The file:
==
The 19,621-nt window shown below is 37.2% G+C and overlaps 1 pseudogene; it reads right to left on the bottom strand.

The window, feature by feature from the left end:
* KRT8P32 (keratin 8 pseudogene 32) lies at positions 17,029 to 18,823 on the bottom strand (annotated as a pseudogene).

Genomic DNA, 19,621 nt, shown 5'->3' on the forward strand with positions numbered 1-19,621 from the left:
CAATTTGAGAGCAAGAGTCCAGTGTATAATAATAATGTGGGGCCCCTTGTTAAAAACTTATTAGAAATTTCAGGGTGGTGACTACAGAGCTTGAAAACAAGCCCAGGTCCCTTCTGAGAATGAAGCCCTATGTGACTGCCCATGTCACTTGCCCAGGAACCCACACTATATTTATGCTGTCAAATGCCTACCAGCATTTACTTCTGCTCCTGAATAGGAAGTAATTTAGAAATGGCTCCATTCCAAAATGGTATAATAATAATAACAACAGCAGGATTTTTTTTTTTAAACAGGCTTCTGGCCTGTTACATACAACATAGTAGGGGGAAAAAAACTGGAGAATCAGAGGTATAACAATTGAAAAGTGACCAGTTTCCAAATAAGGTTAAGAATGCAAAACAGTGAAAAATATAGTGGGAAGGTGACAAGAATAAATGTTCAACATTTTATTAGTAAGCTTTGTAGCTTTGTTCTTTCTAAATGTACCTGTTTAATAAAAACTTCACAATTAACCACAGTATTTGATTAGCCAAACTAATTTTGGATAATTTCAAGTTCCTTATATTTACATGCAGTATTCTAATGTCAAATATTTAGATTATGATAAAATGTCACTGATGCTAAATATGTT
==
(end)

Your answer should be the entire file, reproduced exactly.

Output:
The 19,621-nt window shown below is 37.2% G+C and overlaps 1 pseudogene; it reads right to left on the bottom strand.

The window, feature by feature from the left end:
* KRT8P32 (keratin 8 pseudogene 32) lies at positions 17,029 to 18,823 on the bottom strand (annotated as a pseudogene).

Genomic DNA, 19,621 nt, shown 5'->3' on the forward strand with positions numbered 1-19,621 from the left:
CAATTTGAGAGCAAGAGTCCAGTGTATAATAATAATGTGGGGCCCCTTGTTAAAAACTTATTAGAAATTTCAGGGTGGTGACTACAGAGCTTGAAAACAAGCCCAGGTCCCTTCTGAGAATGAAGCCCTATGTGACTGCCCATGTCACTTGCCCAGGAACCCACACTATATTTATGCTGTCAAATGCCTACCAGCATTTACTTCTGCTCCTGAATAGGAAGTAATTTAGAAATGGCTCCATTCCAAAATGGTATAATAATAATAACAACAGCAGGATTTTTTTTTTTAAACAGGCTTCTGGCCTGTTACATACAACATAGTAGGGGGAAAAAAACTGGAGAATCAGAGGTATAACAATTGAAAAGTGACCAGTTTCCAAATAAGGTTAAGAATGCAAAACAGTGAAAAATATAGTGGGAAGGTGACAAGAATAAATGTTCAACATTTTATTAGTAAGCTTTGTAGCTTTGTTCTTTCTAAATGTACCTGTTTAATAAAAACTTCACAATTAACCACAGTATTTGATTAGCCAAACTAATTTTGGATAATTTCAAGTTCCTTATATTTACATGCAGTATTCTAATGTCAAATATTTAGATTATGATAAAATGTCACTGATGCTAAATATGTT